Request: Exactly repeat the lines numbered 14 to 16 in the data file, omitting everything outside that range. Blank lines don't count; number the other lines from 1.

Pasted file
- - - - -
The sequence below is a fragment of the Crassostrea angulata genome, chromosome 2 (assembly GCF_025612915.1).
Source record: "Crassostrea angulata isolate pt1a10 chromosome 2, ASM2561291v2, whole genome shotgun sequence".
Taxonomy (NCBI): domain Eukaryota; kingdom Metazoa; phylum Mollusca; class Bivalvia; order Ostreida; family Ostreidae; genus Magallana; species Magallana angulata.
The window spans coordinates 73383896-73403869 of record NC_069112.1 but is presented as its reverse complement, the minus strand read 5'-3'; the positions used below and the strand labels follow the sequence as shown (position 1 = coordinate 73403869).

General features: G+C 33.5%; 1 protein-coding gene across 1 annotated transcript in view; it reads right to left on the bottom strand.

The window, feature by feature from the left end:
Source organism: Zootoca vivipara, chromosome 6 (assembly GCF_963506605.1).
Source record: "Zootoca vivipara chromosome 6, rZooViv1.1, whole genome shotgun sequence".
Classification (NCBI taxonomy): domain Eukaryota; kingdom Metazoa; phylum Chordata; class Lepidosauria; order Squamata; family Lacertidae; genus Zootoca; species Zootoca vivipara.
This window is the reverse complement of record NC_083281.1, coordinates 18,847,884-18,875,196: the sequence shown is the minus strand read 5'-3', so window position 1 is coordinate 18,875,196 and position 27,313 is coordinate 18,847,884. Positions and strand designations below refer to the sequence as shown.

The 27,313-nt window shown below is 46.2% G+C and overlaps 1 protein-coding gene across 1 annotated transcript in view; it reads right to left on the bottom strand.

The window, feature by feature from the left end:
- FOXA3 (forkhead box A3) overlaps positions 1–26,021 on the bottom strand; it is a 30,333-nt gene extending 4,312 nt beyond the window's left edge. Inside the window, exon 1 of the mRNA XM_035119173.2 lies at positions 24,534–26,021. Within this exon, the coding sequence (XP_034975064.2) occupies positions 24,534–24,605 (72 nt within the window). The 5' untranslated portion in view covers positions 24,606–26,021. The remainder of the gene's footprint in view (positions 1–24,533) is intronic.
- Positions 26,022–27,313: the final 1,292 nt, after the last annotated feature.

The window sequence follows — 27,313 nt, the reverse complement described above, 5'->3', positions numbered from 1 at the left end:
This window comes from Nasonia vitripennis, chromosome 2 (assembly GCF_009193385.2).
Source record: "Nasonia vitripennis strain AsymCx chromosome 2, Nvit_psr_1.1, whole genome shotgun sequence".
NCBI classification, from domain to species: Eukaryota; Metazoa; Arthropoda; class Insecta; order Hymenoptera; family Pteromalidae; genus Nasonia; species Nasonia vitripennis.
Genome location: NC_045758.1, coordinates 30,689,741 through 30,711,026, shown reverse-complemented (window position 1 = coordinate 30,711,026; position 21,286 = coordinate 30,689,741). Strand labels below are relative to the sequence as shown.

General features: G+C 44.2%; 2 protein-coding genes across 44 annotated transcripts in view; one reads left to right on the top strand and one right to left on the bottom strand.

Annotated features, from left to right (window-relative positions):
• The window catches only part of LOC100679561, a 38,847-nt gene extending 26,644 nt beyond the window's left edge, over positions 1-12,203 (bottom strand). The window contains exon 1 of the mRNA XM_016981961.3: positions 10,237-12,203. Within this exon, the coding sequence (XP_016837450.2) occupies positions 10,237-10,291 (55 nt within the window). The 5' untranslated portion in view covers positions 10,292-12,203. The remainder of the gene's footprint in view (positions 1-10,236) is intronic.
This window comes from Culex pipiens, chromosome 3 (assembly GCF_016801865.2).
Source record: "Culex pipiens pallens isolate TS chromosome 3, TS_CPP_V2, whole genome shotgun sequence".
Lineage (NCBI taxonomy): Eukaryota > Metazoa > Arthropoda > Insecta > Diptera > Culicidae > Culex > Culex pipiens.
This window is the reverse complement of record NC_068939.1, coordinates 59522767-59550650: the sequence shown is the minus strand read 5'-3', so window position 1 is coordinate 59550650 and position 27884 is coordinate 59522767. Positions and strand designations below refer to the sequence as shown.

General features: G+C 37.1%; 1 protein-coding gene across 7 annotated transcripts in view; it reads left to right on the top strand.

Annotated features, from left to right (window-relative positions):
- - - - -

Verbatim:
- Positions 26,022–27,313: the final 1,292 nt, after the last annotated feature.

The window sequence follows — 27,313 nt, the reverse complement described above, 5'->3', positions numbered from 1 at the left end:
This window comes from Nasonia vitripennis, chromosome 2 (assembly GCF_009193385.2).